I'm making my children happy and proud of themselves. I feel that. Penny can't argue and she gets quieter.

Saturday, November 3, 2012

School days

Heading into November, we are pretty settled into our routine on weekdays. In the mornings it is a mad rush of breakfast, making lunch, dressing, getting to the school bus stop, though we always have time to read a couple of stories before breakfast, which is a nice way to start the day. After A gets on the bus, T goes to work and D and I take the dog for a walk. Then D and I do his timhirt (lesson). I got him a big kindergarten workbook and each day we do a letter and a number, or a letter and a "pre-reading skill." It's nice to do lessons where I don't have the pressure of needing to master an objective by a pre-determined deadline (unlike teaching in a strictly regimented public school). I feel these lessons are really benefiting D. He can name most letters and reliably count up to twelve. His fine motor skills are getting A LOT better. His focus is getting a little better too.

After our lesson we usually go somewhere. We either have a playdate or go to a park or the library or run an errand. I've found the day goes better if a) we are out of the house and b) we're doing an activity focused on D. That means I save cleaning the kitchen, preparing dinner, laundry etc for after lunch, when he doesn't need 100% of my attention.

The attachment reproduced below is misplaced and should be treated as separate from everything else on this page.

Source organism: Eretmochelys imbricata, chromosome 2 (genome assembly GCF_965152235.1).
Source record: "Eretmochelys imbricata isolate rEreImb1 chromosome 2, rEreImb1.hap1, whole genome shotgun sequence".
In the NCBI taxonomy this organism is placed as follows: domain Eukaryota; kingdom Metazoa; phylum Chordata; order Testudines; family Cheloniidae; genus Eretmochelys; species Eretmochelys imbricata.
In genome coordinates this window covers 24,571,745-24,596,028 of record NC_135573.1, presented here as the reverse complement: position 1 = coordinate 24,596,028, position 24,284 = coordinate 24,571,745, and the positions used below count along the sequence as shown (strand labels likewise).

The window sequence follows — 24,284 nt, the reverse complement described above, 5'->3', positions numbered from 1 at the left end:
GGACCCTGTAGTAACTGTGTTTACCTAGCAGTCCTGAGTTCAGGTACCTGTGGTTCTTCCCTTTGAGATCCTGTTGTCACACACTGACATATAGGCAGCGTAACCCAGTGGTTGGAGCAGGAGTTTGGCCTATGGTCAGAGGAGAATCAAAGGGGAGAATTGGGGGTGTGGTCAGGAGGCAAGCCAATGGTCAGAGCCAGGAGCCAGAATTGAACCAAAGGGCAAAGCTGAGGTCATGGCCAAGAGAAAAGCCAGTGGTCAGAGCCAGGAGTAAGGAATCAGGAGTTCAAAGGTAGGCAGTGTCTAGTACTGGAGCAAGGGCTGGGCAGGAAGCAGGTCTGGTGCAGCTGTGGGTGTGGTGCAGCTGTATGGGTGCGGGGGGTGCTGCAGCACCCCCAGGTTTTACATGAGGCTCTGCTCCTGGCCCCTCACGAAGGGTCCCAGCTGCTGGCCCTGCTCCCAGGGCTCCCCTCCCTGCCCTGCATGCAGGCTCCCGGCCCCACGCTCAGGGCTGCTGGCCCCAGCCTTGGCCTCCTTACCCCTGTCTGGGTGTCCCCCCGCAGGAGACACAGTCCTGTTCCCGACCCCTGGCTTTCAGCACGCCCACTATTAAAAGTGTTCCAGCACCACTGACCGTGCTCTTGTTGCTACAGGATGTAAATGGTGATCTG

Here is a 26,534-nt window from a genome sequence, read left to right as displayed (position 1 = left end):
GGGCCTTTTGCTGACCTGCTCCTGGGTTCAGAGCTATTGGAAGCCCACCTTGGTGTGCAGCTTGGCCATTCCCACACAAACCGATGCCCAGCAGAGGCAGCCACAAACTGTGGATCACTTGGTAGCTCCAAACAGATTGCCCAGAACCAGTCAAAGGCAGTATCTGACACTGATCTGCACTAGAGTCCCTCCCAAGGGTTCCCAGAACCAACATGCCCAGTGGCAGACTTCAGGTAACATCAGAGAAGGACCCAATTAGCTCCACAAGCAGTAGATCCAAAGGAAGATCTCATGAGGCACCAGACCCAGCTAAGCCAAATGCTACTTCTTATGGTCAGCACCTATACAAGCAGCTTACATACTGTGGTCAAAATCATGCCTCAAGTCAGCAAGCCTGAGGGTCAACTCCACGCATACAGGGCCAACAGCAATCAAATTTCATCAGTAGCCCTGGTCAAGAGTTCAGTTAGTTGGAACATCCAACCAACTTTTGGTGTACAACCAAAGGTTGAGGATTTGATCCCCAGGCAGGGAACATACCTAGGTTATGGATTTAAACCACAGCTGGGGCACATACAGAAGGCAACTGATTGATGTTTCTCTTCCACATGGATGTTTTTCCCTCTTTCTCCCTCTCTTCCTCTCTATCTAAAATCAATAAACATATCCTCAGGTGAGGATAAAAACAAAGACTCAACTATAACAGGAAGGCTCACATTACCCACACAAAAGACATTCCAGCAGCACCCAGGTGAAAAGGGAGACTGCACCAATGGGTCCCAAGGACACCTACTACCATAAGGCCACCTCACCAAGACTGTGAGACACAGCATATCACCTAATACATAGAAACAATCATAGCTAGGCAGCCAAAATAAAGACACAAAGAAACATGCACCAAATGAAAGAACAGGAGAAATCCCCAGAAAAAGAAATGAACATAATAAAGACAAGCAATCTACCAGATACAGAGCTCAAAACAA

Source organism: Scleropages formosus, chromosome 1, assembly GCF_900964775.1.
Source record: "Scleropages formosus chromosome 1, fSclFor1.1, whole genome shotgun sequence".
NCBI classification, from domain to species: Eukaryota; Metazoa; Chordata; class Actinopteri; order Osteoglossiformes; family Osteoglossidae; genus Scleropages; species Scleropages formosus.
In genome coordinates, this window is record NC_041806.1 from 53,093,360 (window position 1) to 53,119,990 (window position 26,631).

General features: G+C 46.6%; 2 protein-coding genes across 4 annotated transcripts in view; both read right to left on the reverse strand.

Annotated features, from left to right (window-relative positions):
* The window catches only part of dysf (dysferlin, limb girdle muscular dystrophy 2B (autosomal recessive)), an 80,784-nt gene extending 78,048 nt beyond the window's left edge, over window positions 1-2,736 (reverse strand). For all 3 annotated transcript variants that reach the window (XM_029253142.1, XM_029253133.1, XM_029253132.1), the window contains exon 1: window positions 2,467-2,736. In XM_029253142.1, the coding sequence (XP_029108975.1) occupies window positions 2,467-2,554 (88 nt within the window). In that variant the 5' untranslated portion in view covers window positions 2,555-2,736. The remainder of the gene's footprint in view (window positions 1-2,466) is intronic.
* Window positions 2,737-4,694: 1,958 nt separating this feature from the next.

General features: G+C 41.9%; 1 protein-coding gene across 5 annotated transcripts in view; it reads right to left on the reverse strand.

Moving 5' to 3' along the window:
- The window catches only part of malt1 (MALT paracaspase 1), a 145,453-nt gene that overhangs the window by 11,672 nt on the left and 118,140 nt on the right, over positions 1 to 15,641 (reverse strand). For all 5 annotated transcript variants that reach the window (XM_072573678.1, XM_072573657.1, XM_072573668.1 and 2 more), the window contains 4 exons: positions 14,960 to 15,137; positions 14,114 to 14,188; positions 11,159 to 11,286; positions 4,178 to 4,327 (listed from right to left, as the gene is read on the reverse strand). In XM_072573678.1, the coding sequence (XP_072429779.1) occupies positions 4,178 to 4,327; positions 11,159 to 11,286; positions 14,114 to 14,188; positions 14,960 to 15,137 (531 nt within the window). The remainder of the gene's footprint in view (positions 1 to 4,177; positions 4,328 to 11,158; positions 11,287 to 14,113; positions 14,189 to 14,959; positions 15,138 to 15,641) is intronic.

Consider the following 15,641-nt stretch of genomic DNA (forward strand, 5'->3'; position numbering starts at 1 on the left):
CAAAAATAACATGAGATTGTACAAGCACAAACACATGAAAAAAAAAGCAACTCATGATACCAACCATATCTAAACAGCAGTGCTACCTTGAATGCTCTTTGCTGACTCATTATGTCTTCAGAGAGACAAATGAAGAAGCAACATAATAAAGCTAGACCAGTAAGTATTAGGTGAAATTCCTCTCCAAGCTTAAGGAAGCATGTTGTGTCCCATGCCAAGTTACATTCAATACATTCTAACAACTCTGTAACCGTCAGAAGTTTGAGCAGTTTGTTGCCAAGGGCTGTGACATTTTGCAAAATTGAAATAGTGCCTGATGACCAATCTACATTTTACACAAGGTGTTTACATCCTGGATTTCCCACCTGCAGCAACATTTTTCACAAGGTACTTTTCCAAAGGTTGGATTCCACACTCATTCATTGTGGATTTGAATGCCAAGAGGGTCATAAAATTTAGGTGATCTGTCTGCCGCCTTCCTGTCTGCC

A little before 3:30 we walk down to the bus stop to meet A. When we get home we have a snack, then the boys ride their bikes for a while, then we do homework. A's homework takes about 45 minutes and he's usually motivated to do it. He is LOVING school and it's very important to him that he does well. After homework there is usually time to go to the park, though now that it's getting dark earlier we've been reading more books instead. Once the time changes next week, it's going to be even more important that the kids get out of the house and get some exercise before homework, because they really, really need that.

T gets home around 6, then it's dinner, video, reading and bed. T does the bedtime routine. I'd like to say I use that time to do something productive for myself, but mostly I'm wiped out and vegging on the couch.

At the beginning of this week, Hurricane Sandy closed the schools and disrupted our routine, and we had challenging behavior on par with June's initial settling-in. Just goes to show how important the routine is.

The battle with Penny continues. Some days are better than others. I may write more about it in another post.